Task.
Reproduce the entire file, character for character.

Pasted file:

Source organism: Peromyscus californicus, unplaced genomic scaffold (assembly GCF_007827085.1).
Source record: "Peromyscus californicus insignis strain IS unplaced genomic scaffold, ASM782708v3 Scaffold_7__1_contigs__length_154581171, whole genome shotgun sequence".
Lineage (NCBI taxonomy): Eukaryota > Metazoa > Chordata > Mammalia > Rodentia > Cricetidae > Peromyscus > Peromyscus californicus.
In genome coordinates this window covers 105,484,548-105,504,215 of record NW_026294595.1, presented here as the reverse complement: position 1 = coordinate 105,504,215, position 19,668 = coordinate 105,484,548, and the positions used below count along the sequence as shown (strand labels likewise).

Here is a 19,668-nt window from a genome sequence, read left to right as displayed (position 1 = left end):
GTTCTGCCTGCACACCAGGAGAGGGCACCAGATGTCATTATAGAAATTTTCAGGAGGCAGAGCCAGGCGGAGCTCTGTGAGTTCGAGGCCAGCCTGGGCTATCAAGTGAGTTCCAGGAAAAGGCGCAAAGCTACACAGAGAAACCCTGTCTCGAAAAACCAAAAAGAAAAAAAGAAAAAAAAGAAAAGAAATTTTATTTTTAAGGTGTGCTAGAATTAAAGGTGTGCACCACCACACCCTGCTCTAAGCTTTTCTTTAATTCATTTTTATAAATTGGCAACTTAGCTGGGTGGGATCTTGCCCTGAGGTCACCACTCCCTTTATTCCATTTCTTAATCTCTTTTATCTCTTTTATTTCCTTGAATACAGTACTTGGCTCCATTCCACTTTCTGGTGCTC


Source organism: Peromyscus californicus, unplaced genomic scaffold (assembly GCF_007827085.1).
Source record: "Peromyscus californicus insignis strain IS unplaced genomic scaffold, ASM782708v3 Scaffold_7__1_contigs__length_154581171, whole genome shotgun sequence".
Lineage (NCBI taxonomy): Eukaryota > Metazoa > Chordata > Mammalia > Rodentia > Cricetidae > Peromyscus > Peromyscus californicus.
In genome coordinates this window covers 105,484,548-105,504,215 of record NW_026294595.1, presented here as the reverse complement: position 1 = coordinate 105,504,215, position 19,668 = coordinate 105,484,548, and the positions used below count along the sequence as shown (strand labels likewise).

Here is a 19,668-nt window from a genome sequence, read left to right as displayed (position 1 = left end):
GTTCTGCCTGCACACCAGGAGAGGGCACCAGATGTCATTATAGAAATTTTCAGGAGGCAGAGCCAGGCGGAGCTCTGTGAGTTCGAGGCCAGCCTGGGCTATCAAGTGAGTTCCAGGAAAAGGCGCAAAGCTACACAGAGAAACCCTGTCTCGAAAAACCAAAAAGAAAAAAAGAAAAAAAAGAAAAGAAATTTTATTTTTAAGGTGTGCTAGAATTAAAGGTGTGCACCACCACACCCTGCTCTAAGCTTTTCTTTAATTCATTTTTATAAATTGGCAACTTAGCTGGGTGGGATCTTGCCCTGAGGTCACCACTCCCTTTATTCCATTTCTTAATCTCTTTTATCTCTTTTATTTCCTTGAATACAGTACTTGGCTCCATTCCACTTTCTGGTGCTC